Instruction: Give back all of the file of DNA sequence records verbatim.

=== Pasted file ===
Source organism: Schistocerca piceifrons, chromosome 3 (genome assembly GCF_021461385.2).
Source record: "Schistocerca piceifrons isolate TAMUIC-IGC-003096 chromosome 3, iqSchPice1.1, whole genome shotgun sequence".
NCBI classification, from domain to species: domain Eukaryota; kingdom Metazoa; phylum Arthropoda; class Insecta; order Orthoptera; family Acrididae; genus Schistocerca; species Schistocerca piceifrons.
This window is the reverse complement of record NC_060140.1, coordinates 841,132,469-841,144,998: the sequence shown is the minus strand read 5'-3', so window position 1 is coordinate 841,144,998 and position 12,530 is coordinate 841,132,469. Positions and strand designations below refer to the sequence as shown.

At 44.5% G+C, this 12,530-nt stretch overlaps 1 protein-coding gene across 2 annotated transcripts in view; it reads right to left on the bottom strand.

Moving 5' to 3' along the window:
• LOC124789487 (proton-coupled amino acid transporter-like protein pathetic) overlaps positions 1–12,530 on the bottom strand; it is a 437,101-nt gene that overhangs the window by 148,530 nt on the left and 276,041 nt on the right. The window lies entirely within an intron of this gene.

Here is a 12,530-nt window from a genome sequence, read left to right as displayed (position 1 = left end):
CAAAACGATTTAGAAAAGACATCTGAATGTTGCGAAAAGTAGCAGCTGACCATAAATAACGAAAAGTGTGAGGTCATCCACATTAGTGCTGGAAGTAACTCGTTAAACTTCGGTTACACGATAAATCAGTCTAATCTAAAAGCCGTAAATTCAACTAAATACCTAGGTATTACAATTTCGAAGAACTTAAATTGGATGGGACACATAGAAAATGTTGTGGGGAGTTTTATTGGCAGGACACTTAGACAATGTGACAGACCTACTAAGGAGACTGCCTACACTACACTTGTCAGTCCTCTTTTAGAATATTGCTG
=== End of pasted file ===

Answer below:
Source organism: Schistocerca piceifrons, chromosome 3 (genome assembly GCF_021461385.2).
Source record: "Schistocerca piceifrons isolate TAMUIC-IGC-003096 chromosome 3, iqSchPice1.1, whole genome shotgun sequence".
NCBI classification, from domain to species: domain Eukaryota; kingdom Metazoa; phylum Arthropoda; class Insecta; order Orthoptera; family Acrididae; genus Schistocerca; species Schistocerca piceifrons.
This window is the reverse complement of record NC_060140.1, coordinates 841,132,469-841,144,998: the sequence shown is the minus strand read 5'-3', so window position 1 is coordinate 841,144,998 and position 12,530 is coordinate 841,132,469. Positions and strand designations below refer to the sequence as shown.

At 44.5% G+C, this 12,530-nt stretch overlaps 1 protein-coding gene across 2 annotated transcripts in view; it reads right to left on the bottom strand.

Moving 5' to 3' along the window:
• LOC124789487 (proton-coupled amino acid transporter-like protein pathetic) overlaps positions 1–12,530 on the bottom strand; it is a 437,101-nt gene that overhangs the window by 148,530 nt on the left and 276,041 nt on the right. The window lies entirely within an intron of this gene.

Here is a 12,530-nt window from a genome sequence, read left to right as displayed (position 1 = left end):
CAAAACGATTTAGAAAAGACATCTGAATGTTGCGAAAAGTAGCAGCTGACCATAAATAACGAAAAGTGTGAGGTCATCCACATTAGTGCTGGAAGTAACTCGTTAAACTTCGGTTACACGATAAATCAGTCTAATCTAAAAGCCGTAAATTCAACTAAATACCTAGGTATTACAATTTCGAAGAACTTAAATTGGATGGGACACATAGAAAATGTTGTGGGGAGTTTTATTGGCAGGACACTTAGACAATGTGACAGACCTACTAAGGAGACTGCCTACACTACACTTGTCAGTCCTCTTTTAGAATATTGCTG